In early September 1997 my girlfriend, using a pistol, shot me in the back outside 11 Rue Chamagne Premier, Paris. Staggering down the street, left then right, before collapsing, I made three extravagant shapes with my mouth and called her a louse. It was she who had betrayed me to the cops. She did nothing more than move her thumb across her lips. Thus we recreated the final scene of Jean-Luc Godard’s 1959 film A Bout de Souffle. Continue reading
This blog was created by me twelve months ago. Re-reading the posts now, they cover some diverse oddities: boxing, nail polish and Dada, the First World War, excrement, post-war Paris bebop, burnt manuscripts and the severed head of a regicide, a urinal, Hitler’s bath and Leica cameras. What possessed me in my mid 40s to start writing for the first time? Why am I despatching these absurd contemplations out into the world? Continue reading
In 1940 Charlie Chaplin released his film The Great Dictator, a satire about Hitler (a man with whom he shared a particular style of moustache). Chaplin’s tramp in the film is a Jewish barber who has lost his memory in the First World War and after years in hospital is released into a militarised Germany under a dictatorship he does not recognise. He looks identical to the country’s dictator, Adenoid Hynkel (also played by Chaplin), and the plot tumbles into a burlesque of mistaken identities. Hynkel is sent to a concentration camp and the barber, now removed from the ghetto and resident at the autocrat’s palace, makes a rabid and hysterical speech in favour of peace whilst lambasting the evils of racism. Chaplin watched Hitler speaking in Leni Riefenstahl’s Triumph of the Will many times in order to mimic the rhetoric. Continue reading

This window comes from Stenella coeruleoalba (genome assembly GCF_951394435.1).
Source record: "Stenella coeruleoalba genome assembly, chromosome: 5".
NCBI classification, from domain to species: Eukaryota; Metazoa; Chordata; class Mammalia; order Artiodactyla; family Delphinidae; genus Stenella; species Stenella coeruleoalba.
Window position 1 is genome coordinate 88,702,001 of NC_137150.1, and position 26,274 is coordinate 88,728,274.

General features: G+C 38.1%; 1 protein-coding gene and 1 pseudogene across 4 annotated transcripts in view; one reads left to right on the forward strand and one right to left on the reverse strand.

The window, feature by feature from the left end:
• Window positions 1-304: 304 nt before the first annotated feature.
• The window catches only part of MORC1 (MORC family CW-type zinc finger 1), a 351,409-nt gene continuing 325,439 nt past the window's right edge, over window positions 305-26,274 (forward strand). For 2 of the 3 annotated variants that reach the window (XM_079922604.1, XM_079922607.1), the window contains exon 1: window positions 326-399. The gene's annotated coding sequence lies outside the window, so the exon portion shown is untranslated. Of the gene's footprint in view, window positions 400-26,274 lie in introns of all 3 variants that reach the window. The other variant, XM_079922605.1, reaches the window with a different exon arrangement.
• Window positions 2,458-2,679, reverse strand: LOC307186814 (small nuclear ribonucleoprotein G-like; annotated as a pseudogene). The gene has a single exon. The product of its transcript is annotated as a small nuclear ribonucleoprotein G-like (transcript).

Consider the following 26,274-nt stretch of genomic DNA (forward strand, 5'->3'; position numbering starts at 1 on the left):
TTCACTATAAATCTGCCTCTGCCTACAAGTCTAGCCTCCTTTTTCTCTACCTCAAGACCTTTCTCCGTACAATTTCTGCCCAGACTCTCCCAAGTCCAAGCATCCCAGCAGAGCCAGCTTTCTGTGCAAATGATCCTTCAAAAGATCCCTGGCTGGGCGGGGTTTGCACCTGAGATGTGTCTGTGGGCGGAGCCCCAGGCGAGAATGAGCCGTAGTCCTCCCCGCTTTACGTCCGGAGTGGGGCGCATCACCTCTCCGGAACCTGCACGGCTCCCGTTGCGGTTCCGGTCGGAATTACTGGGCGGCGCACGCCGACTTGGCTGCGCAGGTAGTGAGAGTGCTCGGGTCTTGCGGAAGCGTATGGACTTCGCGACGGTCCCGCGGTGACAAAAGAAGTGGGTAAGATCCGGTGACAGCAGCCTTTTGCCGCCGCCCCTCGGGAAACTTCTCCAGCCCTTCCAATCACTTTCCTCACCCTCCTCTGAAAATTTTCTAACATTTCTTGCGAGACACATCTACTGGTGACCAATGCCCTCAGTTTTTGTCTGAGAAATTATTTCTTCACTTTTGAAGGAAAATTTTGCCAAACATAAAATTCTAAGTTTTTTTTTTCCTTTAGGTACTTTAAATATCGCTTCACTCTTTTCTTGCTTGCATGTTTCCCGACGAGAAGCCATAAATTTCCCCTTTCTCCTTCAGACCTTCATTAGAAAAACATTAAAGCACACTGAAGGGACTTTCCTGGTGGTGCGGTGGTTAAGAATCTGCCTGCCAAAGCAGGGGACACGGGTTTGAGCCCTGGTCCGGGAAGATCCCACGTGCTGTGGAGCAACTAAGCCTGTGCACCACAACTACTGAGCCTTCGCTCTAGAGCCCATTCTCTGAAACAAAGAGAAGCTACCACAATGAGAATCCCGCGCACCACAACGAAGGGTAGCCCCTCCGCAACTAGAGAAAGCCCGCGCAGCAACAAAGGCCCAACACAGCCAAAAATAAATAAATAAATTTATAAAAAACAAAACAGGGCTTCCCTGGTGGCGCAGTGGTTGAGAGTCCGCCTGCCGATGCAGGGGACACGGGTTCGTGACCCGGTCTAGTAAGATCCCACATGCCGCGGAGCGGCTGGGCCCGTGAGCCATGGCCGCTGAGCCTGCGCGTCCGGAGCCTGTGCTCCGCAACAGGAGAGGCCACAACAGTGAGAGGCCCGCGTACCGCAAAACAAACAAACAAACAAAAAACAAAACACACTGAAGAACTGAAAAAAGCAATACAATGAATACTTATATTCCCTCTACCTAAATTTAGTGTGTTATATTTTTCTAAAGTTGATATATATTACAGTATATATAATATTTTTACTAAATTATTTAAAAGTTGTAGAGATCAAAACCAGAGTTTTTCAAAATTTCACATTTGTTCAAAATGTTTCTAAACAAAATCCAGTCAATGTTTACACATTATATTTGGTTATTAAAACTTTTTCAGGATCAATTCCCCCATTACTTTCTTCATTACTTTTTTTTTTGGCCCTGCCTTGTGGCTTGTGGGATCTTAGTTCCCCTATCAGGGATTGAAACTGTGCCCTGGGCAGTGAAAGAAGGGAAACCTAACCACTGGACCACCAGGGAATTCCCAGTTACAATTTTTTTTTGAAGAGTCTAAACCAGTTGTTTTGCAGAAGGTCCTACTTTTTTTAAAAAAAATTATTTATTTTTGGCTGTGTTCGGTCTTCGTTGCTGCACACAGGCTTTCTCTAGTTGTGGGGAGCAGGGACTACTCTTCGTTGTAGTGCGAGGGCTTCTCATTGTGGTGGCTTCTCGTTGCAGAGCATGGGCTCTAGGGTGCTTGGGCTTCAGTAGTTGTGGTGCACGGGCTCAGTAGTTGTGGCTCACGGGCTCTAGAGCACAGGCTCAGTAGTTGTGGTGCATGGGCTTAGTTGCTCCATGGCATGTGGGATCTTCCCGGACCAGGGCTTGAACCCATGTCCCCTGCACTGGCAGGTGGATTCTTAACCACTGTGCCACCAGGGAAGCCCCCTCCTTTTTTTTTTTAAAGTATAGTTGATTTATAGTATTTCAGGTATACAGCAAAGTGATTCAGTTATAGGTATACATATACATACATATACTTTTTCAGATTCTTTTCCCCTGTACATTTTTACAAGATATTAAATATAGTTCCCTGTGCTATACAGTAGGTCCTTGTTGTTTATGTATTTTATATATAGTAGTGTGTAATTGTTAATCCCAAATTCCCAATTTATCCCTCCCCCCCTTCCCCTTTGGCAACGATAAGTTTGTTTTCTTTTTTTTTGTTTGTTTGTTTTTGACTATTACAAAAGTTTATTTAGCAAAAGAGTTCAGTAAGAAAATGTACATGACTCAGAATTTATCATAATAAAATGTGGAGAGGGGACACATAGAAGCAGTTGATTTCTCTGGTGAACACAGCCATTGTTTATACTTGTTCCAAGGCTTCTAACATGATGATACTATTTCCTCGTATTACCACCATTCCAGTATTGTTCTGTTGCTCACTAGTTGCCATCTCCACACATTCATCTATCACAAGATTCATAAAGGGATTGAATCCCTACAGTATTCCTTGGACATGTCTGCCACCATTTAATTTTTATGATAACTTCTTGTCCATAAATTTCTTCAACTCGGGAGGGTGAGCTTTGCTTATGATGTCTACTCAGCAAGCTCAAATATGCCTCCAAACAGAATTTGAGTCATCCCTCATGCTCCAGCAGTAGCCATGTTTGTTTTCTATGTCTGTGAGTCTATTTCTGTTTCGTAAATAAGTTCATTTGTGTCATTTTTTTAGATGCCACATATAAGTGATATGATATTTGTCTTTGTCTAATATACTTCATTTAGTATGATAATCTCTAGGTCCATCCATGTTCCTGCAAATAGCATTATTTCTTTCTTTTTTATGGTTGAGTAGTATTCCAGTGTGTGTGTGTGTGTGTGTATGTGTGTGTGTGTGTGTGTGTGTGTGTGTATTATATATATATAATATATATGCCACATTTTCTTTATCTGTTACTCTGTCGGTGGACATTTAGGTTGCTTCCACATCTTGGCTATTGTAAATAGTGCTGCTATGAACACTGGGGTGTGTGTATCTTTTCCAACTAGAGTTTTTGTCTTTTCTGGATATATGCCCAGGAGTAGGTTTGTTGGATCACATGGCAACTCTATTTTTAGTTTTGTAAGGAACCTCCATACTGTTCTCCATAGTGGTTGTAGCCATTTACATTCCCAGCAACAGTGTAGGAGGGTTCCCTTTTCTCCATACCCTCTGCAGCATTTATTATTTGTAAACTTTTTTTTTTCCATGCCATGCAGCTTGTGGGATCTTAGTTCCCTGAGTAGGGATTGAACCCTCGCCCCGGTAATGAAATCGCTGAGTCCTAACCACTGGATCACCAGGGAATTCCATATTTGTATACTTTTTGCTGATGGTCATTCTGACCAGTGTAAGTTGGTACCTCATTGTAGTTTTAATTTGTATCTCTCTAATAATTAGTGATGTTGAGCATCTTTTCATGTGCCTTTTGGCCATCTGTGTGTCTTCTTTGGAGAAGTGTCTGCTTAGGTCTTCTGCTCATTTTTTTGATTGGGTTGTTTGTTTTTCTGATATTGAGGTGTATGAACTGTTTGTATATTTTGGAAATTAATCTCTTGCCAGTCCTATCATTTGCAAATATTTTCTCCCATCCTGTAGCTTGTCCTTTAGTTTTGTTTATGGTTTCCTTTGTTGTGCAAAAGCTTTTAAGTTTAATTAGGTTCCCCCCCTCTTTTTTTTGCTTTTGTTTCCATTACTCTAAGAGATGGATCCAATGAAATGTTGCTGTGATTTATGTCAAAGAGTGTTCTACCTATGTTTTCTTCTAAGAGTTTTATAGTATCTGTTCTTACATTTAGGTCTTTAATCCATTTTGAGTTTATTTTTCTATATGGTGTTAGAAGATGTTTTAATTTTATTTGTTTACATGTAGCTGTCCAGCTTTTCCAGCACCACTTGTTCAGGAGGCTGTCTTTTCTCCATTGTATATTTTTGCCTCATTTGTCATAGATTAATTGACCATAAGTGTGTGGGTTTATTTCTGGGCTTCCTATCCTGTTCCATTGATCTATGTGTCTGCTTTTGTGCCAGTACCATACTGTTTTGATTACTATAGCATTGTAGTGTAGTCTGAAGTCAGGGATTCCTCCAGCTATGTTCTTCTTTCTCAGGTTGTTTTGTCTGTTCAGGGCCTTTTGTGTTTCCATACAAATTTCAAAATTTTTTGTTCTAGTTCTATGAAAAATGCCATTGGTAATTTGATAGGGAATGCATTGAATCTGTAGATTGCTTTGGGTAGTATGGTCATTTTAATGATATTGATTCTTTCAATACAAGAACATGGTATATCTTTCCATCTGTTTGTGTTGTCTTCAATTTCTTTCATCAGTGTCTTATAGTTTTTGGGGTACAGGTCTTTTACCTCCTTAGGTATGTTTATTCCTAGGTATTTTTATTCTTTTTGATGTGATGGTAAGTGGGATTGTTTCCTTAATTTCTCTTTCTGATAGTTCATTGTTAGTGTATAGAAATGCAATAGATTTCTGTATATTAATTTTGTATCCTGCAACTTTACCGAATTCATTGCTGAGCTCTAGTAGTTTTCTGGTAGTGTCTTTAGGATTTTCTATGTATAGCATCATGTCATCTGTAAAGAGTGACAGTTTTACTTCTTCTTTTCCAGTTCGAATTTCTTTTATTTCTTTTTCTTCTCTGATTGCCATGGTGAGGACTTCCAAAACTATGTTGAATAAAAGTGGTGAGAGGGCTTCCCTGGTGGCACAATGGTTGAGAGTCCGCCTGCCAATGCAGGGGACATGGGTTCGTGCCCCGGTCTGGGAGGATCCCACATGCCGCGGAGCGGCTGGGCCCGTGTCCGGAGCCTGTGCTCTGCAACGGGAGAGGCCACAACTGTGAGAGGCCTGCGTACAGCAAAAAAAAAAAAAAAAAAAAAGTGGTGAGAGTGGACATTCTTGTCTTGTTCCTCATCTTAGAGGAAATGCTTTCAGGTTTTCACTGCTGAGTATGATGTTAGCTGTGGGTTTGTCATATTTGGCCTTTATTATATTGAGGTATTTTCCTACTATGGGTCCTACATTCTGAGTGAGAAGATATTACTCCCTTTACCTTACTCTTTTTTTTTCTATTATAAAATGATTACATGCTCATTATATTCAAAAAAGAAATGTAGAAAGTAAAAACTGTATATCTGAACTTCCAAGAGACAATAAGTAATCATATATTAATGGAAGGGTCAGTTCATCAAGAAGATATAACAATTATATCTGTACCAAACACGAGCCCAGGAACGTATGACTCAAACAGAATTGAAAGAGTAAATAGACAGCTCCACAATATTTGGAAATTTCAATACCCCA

The Daily Telegraph carried a piece by Dan Hodges today, written in the wake of the Shrien Dewani acquittal. He asks the question: why are legal systems weighted in favour of those standing trial? He was struck by the judge’s phrase in her ruling ‘beyond reasonable doubt’ and writes that it is time to ditch the principle. The reason he gives is that if the standard of proof in criminal trials was lowered to ‘on the balance of probabilities’ more guilty people would be convicted and that is a good thing for society.
Next week at Sotheby’s an engraved bronze relic from 1658, taken from the coffin of Oliver Cromwell, is for sale. It is to be sold in London on 9th December 2014 in the English Literature and History Auction and can be yours for about £12,000. Cromwell was buried as a King but exhumed as a criminal. The bronze plaque, engraved with the coat of arms of the Commonwealth, was buried with him in his coffin at Westminster Abbey in 1658 and purloined by the Serjeant of the House of Commons, James Norfolk, when Cromwell was dug up on the orders of the Restoration Parliament in 1661.